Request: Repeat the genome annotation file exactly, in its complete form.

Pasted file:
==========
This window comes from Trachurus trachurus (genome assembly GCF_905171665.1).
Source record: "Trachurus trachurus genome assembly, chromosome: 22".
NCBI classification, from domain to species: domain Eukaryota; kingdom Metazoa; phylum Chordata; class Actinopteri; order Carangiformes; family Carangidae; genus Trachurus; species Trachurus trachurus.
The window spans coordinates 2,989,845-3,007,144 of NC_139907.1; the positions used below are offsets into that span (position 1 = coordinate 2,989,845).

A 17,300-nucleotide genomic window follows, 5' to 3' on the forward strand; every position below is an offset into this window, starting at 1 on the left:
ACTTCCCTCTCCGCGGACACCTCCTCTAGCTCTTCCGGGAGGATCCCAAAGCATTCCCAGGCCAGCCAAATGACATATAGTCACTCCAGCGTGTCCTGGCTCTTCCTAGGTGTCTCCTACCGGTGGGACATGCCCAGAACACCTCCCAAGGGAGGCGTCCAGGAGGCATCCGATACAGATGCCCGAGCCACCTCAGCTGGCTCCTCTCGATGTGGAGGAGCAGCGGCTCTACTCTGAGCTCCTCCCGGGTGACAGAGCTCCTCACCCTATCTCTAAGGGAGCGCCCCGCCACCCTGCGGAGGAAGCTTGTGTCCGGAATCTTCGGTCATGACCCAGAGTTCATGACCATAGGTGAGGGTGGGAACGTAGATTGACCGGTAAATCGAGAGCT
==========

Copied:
This window comes from Trachurus trachurus (genome assembly GCF_905171665.1).
Source record: "Trachurus trachurus genome assembly, chromosome: 22".
NCBI classification, from domain to species: domain Eukaryota; kingdom Metazoa; phylum Chordata; class Actinopteri; order Carangiformes; family Carangidae; genus Trachurus; species Trachurus trachurus.
The window spans coordinates 2,989,845-3,007,144 of NC_139907.1; the positions used below are offsets into that span (position 1 = coordinate 2,989,845).

A 17,300-nucleotide genomic window follows, 5' to 3' on the forward strand; every position below is an offset into this window, starting at 1 on the left:
ACTTCCCTCTCCGCGGACACCTCCTCTAGCTCTTCCGGGAGGATCCCAAAGCATTCCCAGGCCAGCCAAATGACATATAGTCACTCCAGCGTGTCCTGGCTCTTCCTAGGTGTCTCCTACCGGTGGGACATGCCCAGAACACCTCCCAAGGGAGGCGTCCAGGAGGCATCCGATACAGATGCCCGAGCCACCTCAGCTGGCTCCTCTCGATGTGGAGGAGCAGCGGCTCTACTCTGAGCTCCTCCCGGGTGACAGAGCTCCTCACCCTATCTCTAAGGGAGCGCCCCGCCACCCTGCGGAGGAAGCTTGTGTCCGGAATCTTCGGTCATGACCCAGAGTTCATGACCATAGGTGAGGGTGGGAACGTAGATTGACCGGTAAATCGAGAGCT